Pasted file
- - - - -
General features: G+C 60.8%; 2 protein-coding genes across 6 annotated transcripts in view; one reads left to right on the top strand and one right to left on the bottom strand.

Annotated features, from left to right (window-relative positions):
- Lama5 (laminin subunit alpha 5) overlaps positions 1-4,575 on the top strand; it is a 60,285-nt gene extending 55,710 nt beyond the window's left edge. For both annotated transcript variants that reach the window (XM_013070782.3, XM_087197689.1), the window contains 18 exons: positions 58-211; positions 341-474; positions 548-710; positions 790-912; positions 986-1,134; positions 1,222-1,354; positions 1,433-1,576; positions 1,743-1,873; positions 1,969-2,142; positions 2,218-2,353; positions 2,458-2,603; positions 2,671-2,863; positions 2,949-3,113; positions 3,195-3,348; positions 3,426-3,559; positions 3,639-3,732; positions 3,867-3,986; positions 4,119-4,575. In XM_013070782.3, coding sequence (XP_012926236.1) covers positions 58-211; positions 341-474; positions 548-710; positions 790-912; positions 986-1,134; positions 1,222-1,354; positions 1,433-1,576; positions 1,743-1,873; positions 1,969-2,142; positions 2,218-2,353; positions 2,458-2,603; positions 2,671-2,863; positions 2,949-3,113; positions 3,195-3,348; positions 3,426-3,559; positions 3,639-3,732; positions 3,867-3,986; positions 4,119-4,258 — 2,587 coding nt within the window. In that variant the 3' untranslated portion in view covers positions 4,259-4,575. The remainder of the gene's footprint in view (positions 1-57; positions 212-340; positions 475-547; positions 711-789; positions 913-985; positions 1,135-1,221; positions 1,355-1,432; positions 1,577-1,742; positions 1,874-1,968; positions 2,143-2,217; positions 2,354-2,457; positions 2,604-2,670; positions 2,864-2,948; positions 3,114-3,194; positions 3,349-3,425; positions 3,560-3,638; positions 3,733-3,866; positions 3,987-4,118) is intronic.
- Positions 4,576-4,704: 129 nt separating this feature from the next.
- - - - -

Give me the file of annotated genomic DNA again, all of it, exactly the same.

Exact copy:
General features: G+C 60.8%; 2 protein-coding genes across 6 annotated transcripts in view; one reads left to right on the top strand and one right to left on the bottom strand.

Annotated features, from left to right (window-relative positions):
- Lama5 (laminin subunit alpha 5) overlaps positions 1-4,575 on the top strand; it is a 60,285-nt gene extending 55,710 nt beyond the window's left edge. For both annotated transcript variants that reach the window (XM_013070782.3, XM_087197689.1), the window contains 18 exons: positions 58-211; positions 341-474; positions 548-710; positions 790-912; positions 986-1,134; positions 1,222-1,354; positions 1,433-1,576; positions 1,743-1,873; positions 1,969-2,142; positions 2,218-2,353; positions 2,458-2,603; positions 2,671-2,863; positions 2,949-3,113; positions 3,195-3,348; positions 3,426-3,559; positions 3,639-3,732; positions 3,867-3,986; positions 4,119-4,575. In XM_013070782.3, coding sequence (XP_012926236.1) covers positions 58-211; positions 341-474; positions 548-710; positions 790-912; positions 986-1,134; positions 1,222-1,354; positions 1,433-1,576; positions 1,743-1,873; positions 1,969-2,142; positions 2,218-2,353; positions 2,458-2,603; positions 2,671-2,863; positions 2,949-3,113; positions 3,195-3,348; positions 3,426-3,559; positions 3,639-3,732; positions 3,867-3,986; positions 4,119-4,258 — 2,587 coding nt within the window. In that variant the 3' untranslated portion in view covers positions 4,259-4,575. The remainder of the gene's footprint in view (positions 1-57; positions 212-340; positions 475-547; positions 711-789; positions 913-985; positions 1,135-1,221; positions 1,355-1,432; positions 1,577-1,742; positions 1,874-1,968; positions 2,143-2,217; positions 2,354-2,457; positions 2,604-2,670; positions 2,864-2,948; positions 3,114-3,194; positions 3,349-3,425; positions 3,560-3,638; positions 3,733-3,866; positions 3,987-4,118) is intronic.
- Positions 4,576-4,704: 129 nt separating this feature from the next.